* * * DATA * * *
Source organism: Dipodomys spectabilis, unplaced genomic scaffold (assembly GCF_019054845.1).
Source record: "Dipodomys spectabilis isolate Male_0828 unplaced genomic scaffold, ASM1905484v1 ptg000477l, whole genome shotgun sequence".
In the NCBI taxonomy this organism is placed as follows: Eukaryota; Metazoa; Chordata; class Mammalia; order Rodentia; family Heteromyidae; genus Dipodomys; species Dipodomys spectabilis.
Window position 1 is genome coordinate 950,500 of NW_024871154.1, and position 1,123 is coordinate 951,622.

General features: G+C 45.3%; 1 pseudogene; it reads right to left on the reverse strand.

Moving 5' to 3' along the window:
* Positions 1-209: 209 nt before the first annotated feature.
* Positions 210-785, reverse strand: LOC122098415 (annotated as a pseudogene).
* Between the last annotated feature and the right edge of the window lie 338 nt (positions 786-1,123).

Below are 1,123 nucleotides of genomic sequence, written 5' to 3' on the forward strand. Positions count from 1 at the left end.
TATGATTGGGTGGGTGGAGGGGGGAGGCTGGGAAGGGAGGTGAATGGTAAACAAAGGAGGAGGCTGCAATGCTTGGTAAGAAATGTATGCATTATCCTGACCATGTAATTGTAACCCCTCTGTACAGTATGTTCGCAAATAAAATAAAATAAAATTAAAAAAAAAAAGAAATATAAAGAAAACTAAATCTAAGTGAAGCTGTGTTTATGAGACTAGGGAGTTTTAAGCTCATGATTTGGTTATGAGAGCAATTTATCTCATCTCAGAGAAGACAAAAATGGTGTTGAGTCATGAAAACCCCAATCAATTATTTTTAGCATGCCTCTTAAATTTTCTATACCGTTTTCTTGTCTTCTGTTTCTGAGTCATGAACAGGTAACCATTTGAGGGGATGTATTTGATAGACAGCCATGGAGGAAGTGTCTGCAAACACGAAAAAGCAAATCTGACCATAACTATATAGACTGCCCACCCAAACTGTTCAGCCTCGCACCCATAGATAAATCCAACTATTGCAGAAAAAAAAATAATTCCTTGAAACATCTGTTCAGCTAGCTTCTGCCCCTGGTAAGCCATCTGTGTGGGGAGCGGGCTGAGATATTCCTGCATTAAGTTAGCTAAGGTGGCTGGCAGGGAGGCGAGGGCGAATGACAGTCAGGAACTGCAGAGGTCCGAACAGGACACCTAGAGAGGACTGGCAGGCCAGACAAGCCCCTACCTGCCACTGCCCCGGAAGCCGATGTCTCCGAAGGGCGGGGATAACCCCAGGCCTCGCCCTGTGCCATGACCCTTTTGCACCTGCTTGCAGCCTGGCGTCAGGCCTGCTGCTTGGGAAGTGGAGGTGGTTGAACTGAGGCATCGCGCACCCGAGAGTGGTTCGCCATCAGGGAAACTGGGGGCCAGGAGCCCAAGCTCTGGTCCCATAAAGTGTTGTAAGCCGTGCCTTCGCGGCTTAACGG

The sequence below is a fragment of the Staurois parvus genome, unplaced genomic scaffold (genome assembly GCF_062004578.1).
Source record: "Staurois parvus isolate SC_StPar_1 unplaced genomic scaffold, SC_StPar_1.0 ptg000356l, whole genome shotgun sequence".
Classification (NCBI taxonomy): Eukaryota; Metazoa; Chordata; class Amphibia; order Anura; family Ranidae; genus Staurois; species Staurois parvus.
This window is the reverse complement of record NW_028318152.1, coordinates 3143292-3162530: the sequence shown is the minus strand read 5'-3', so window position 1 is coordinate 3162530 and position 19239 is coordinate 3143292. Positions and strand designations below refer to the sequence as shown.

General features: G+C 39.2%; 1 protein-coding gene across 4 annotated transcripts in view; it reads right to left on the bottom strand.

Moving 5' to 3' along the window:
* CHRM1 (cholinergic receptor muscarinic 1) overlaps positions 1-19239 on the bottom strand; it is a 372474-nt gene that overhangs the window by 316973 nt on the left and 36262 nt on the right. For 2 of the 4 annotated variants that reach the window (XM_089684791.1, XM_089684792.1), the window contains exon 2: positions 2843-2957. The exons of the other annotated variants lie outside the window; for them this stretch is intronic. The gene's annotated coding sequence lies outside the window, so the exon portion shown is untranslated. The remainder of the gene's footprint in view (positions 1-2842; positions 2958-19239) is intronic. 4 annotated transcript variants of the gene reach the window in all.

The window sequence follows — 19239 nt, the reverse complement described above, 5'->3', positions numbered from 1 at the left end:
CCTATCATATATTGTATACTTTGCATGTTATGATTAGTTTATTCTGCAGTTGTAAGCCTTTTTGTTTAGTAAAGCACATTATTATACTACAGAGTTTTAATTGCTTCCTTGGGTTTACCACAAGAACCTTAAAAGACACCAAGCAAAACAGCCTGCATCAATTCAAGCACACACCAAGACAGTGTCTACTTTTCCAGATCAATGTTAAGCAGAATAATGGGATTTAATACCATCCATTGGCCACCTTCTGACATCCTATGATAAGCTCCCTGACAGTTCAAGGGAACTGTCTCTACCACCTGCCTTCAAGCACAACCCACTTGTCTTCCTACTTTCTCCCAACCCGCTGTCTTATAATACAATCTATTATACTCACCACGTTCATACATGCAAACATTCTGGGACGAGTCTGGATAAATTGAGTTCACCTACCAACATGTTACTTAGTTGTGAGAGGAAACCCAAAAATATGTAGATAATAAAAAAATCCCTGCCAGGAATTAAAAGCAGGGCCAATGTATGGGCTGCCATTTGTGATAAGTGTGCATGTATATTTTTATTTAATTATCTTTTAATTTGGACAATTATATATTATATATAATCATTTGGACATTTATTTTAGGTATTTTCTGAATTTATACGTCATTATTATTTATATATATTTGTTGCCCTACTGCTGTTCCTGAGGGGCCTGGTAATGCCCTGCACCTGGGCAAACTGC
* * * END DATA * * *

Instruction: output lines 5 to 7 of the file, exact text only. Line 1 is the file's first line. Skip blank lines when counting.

General features: G+C 45.3%; 1 pseudogene; it reads right to left on the reverse strand.

Moving 5' to 3' along the window:
* Positions 1-209: 209 nt before the first annotated feature.